Photo of monitoring station in a river and map of study area with mass of bedload transport.
(Left) Photograph of the monitoring station at the Vallon de Nant (Switzerland) outlet. Streamflow is continuously measured through a calibrated radar-based stage sensor, and 10 calibrated units of the Swiss Plate Geophone system provide a continuous monitoring of bedload transport. The outlet corresponds to sensor S1 in the right panel. (Right) Mass of bedload transport estimated over the duration of the 3 August 2020 bedload transport event in the Vallon de Nant Alpine watershed, at the 24 locations where a seismic sensor was deployed. Credit: Antoniazza et al. [2023], Figures 2a and 9a (modified)
Editors’ Highlights are summaries of recent papers by AGU’s journal editors.
Source: Journal of Geophysical Research: Earth Surface

Understanding how coarse sediments move into rivers is crucial for sedimentary hazard, for fluvial ecosystems, and to understand long-term landscape evolution. However, measuring coarse sediment transported at the bottom of rivers has remained very challenging because most of it is transported during large floods that happen rarely and can damage in-situ equipment. This lack of measuring capabilities has hampered theoretical understanding and modeling development on this topic.

For about a decade, systems able to sense the vibration of the ground emitted by the collision of sand and gravel particles transported into rivers have been deployed to attempt to relate this signal to the volume of material transported. In a new study, Antoniazza et al. [2023] are one of the first to demonstrate the capabilities of such a network of sensors, which were calibrated against a series of instrument measuring water and sediment discharge at the outlet of a Swiss alpine catchment. With 24 sensors they estimate the volume of sediment that has moved in the main stream and its different tributaries during a flood, highlighting a substantial variability.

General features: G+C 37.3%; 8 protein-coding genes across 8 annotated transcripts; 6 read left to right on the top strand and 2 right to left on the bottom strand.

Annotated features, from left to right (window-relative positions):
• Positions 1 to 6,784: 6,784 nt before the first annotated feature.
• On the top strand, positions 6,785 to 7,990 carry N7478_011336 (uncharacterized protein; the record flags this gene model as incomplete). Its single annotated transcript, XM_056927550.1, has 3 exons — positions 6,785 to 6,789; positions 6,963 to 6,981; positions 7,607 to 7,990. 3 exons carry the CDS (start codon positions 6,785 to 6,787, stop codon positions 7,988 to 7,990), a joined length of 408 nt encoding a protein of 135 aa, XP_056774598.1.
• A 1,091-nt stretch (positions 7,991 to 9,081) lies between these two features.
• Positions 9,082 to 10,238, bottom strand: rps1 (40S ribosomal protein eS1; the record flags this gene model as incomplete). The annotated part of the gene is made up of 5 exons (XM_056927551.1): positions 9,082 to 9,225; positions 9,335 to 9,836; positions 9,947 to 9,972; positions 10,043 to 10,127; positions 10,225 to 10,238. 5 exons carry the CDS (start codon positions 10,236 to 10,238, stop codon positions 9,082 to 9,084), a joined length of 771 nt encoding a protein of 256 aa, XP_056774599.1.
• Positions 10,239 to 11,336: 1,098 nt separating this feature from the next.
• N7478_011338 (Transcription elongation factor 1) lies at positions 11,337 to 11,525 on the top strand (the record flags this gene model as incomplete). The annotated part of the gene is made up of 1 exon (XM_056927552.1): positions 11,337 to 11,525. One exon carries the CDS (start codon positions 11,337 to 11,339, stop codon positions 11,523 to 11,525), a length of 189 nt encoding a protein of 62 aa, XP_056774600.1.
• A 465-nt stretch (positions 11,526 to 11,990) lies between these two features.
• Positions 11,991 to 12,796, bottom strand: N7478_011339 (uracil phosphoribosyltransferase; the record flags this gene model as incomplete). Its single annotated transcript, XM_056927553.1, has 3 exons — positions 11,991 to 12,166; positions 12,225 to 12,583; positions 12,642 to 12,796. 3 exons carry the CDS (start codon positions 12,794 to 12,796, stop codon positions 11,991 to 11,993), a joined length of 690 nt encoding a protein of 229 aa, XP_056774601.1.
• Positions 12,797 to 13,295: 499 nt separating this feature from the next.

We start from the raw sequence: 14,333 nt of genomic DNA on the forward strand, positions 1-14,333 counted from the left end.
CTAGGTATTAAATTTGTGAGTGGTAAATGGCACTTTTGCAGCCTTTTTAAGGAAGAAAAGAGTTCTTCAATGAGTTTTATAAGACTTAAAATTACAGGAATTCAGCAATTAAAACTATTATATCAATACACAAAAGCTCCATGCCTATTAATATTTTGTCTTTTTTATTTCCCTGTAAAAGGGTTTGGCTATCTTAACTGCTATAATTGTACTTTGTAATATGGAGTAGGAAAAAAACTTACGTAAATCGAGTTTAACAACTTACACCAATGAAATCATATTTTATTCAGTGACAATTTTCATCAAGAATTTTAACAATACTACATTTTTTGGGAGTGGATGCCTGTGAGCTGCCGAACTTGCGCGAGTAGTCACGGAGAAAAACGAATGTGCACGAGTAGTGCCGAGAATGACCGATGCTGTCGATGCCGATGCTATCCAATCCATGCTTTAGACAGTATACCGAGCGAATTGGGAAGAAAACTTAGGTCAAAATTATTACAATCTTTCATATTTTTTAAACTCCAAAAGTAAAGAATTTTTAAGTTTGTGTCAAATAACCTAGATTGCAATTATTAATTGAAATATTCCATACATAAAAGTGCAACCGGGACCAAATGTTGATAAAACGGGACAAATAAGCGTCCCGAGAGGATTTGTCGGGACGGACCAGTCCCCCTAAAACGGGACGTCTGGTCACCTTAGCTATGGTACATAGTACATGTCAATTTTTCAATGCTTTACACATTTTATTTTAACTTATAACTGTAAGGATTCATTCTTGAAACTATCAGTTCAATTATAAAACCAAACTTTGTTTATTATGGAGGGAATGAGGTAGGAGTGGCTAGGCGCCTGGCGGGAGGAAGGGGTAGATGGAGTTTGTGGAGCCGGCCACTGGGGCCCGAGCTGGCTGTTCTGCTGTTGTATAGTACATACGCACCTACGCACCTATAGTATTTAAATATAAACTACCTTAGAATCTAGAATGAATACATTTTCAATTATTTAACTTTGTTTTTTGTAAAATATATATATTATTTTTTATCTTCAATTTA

The system, much cheaper than the alternative instruments measuring only at the outlet, allows estimation of the sediment transported throughout the catchment and how it has varied in time during the flood, revealing several pulses of sediment transport. Deploying similar systems in many catchments, and coupling them with other systems offering continuous monitoring of environmental parameters may reveal important aspect of when and how much sediments move in mountain streams and finally allows to reduce the uncertainty of the models aiming at predicting sediment transport.

Citation: Antoniazza, G., Dietze, M., Mancini, D., Turowski, J. M., Rickenmann, D., Nicollier, T., et al. (2023). Anatomy of an Alpine bedload transport event: A watershed-scale seismic-network perspective. Journal of Geophysical Research: Earth Surface, 128, e2022JF007000.

—Odin Marc, Associate Editor, JGR: Solid Earth

Text © 2023. The authors. CC BY-NC-ND 3.0
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